Universal Design approach aims to benefit all students

Americas, Universal Design, March 1 2017

Faculty, educators and staff from various Wichita State entities participated in a Universal Design of Instruction (UDI) workshop, hosted by the Wichita State University College of Health Professions (CHP).

Sheryl Burgstahler speaking UDI is a scientifically based concept that emphasizes inclusive practices to maximize student success, including those with ranges in ability, disability, age, learning style, language, race and ethnicity.

Examples of UDI practices include ensuring physical access to facilities, arranging classroom seating for clear lines of sight, providing materials in accessible electronic formats and captioning and transcribing videos. UDI can be applied to all aspects of instruction, including classroom environment, delivery methods, information resources and technology, feedback and assessment.

Sandra Bibb, dean of the College of Health Professions, says Universal Design of Instruction is about progressive positive change, and the CHP is moving forward in transforming their culture and how they think about instruction.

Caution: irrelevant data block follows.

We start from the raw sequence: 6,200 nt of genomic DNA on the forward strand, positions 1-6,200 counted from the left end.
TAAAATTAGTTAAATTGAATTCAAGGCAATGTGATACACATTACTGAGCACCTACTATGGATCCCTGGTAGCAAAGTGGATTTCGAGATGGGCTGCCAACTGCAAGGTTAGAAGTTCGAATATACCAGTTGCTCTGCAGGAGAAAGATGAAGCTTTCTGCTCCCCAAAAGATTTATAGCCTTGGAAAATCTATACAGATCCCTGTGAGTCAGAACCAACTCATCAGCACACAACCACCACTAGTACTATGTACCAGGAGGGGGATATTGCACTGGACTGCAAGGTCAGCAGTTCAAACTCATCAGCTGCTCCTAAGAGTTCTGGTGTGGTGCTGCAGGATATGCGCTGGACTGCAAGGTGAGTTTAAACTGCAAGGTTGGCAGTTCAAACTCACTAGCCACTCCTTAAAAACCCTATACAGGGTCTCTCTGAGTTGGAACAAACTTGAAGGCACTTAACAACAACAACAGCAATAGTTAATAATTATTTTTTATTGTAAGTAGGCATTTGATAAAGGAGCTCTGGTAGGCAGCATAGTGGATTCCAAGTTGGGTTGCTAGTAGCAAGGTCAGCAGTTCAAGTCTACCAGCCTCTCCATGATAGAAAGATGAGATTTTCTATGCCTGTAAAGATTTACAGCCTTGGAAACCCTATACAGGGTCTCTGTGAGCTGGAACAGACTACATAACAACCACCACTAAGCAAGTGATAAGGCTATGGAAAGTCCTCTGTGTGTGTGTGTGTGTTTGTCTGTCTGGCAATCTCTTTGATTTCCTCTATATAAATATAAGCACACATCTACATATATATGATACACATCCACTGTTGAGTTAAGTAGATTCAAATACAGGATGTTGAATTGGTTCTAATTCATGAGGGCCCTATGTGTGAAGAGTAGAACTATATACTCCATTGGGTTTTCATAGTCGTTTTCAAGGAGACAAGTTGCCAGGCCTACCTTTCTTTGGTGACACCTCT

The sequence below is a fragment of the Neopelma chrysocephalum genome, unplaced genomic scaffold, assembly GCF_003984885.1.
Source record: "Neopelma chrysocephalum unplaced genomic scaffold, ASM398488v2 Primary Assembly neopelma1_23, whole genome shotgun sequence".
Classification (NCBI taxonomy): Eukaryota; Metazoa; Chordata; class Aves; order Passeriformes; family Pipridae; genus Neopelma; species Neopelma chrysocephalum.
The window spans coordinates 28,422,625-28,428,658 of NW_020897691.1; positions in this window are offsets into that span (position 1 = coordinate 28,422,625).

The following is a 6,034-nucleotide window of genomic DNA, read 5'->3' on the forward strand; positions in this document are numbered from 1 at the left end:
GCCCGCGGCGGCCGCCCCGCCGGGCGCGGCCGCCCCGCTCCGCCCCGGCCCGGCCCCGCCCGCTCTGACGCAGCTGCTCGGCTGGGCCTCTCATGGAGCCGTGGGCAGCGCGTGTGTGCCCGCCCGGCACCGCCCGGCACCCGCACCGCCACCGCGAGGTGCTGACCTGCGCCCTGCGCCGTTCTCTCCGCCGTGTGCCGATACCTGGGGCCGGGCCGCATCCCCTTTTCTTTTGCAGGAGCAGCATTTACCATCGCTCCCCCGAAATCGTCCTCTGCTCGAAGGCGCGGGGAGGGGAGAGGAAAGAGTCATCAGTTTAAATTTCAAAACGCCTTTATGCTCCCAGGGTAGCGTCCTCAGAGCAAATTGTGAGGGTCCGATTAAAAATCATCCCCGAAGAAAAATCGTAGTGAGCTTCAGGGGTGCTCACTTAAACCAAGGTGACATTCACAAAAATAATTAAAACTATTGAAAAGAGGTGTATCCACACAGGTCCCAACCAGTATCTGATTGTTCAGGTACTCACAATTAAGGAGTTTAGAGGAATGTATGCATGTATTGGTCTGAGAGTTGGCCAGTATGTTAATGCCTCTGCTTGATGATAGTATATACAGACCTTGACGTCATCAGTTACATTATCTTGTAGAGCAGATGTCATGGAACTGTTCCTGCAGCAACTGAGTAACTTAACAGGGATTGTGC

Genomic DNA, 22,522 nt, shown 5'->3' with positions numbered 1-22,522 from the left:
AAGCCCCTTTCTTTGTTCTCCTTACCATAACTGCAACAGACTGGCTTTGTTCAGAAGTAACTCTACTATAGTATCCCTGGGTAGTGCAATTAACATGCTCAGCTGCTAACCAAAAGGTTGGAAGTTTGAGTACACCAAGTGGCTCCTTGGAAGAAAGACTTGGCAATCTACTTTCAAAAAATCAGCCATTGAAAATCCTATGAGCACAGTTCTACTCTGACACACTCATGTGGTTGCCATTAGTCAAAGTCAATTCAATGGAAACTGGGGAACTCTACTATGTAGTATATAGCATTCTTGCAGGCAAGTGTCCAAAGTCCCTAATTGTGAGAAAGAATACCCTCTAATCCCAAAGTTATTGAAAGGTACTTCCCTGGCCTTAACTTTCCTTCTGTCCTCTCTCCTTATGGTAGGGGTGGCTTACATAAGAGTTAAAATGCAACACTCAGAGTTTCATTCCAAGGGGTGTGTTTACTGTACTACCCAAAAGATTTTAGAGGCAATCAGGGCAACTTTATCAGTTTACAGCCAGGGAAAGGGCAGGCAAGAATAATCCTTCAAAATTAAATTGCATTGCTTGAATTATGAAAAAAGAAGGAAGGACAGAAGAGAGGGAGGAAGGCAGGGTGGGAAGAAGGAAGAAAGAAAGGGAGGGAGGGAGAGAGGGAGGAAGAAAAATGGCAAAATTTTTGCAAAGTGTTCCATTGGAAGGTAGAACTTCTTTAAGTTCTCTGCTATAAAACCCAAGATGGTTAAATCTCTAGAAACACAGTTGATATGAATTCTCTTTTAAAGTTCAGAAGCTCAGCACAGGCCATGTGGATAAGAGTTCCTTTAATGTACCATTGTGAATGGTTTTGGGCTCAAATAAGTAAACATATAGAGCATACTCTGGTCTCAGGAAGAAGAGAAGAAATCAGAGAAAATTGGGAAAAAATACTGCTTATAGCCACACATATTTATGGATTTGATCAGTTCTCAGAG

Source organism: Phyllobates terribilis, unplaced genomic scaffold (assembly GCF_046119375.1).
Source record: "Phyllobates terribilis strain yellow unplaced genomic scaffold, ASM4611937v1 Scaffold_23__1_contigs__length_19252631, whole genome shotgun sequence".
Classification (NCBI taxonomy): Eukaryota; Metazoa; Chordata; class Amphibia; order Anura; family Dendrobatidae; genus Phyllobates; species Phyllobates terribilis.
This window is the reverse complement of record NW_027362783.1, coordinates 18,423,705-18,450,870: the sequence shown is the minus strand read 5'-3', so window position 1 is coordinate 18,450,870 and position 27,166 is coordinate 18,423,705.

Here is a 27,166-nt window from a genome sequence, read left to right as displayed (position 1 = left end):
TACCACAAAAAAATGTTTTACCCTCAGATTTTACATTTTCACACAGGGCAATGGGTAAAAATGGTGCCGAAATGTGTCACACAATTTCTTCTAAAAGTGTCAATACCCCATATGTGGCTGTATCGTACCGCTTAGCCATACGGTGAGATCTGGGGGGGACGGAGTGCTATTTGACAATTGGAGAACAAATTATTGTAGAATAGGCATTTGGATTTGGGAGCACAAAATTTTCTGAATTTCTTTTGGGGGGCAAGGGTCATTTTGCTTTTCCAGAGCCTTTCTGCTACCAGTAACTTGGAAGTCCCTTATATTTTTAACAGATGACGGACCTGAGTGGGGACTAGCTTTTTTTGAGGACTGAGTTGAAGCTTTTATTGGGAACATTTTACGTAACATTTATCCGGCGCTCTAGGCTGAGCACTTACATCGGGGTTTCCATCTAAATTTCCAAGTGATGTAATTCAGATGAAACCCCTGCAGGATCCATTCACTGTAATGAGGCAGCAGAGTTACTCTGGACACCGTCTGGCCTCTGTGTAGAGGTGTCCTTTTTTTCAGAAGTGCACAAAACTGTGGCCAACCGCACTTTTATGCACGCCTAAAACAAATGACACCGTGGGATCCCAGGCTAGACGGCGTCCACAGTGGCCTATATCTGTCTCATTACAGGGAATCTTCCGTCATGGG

“Incorporating all these things without singling people out makes the Universal Design approach ideal for supporting diversity,” says Bibb. “We want to raise awareness regarding diversity that is invisible, in terms of learning needs, while continuing our focus on the importance of arranging for accommodation.”

Sheryl Burgstahler, affiliate professor in the College of Education at the University of Washington, designed and facilitated two small group discussions and a large workshop. In all three forums she emphasized that a universal design approach to curriculum can contribute to a more inclusive university culture.

“Most disabilities are invisible, and a student’s strengths and weaknesses are not always obvious,” she says. “We need to ask ourselves what we can do to be proactive and not just responsive.”

Burgstahler’s teaching and research focus on the successful transition of students with disabilities to college and careers and on the application of universal design to physical spaces, student services, technology and learning activities. She is also the founder and director of the DO-IT (Disabilities, Opportunities, Internetworking and Technology) Center and the Access Technology Center (ATC).

For more information, visit http://www.washington.edu/doit/node/4001

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